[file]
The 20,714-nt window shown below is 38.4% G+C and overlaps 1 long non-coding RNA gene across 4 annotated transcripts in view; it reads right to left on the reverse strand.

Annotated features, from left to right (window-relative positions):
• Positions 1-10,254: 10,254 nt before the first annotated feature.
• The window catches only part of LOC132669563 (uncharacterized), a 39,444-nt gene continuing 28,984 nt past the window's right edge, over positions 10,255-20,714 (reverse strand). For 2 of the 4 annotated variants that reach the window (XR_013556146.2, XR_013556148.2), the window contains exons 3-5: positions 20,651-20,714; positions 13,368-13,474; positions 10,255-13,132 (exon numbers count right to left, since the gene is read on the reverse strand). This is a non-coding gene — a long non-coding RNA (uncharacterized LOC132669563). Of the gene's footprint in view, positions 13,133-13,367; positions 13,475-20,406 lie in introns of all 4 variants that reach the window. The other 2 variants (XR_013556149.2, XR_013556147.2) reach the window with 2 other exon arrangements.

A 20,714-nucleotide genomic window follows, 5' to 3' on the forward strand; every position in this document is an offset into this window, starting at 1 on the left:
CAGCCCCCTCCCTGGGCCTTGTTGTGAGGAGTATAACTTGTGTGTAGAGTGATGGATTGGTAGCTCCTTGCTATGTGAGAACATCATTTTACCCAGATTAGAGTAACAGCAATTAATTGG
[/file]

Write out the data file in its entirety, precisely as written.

The 20,714-nt window shown below is 38.4% G+C and overlaps 1 long non-coding RNA gene across 4 annotated transcripts in view; it reads right to left on the reverse strand.

Annotated features, from left to right (window-relative positions):
• Positions 1-10,254: 10,254 nt before the first annotated feature.
• The window catches only part of LOC132669563 (uncharacterized), a 39,444-nt gene continuing 28,984 nt past the window's right edge, over positions 10,255-20,714 (reverse strand). For 2 of the 4 annotated variants that reach the window (XR_013556146.2, XR_013556148.2), the window contains exons 3-5: positions 20,651-20,714; positions 13,368-13,474; positions 10,255-13,132 (exon numbers count right to left, since the gene is read on the reverse strand). This is a non-coding gene — a long non-coding RNA (uncharacterized LOC132669563). Of the gene's footprint in view, positions 13,133-13,367; positions 13,475-20,406 lie in introns of all 4 variants that reach the window. The other 2 variants (XR_013556149.2, XR_013556147.2) reach the window with 2 other exon arrangements.

A 20,714-nucleotide genomic window follows, 5' to 3' on the forward strand; every position in this document is an offset into this window, starting at 1 on the left:
CAGCCCCCTCCCTGGGCCTTGTTGTGAGGAGTATAACTTGTGTGTAGAGTGATGGATTGGTAGCTCCTTGCTATGTGAGAACATCATTTTACCCAGATTAGAGTAACAGCAATTAATTGG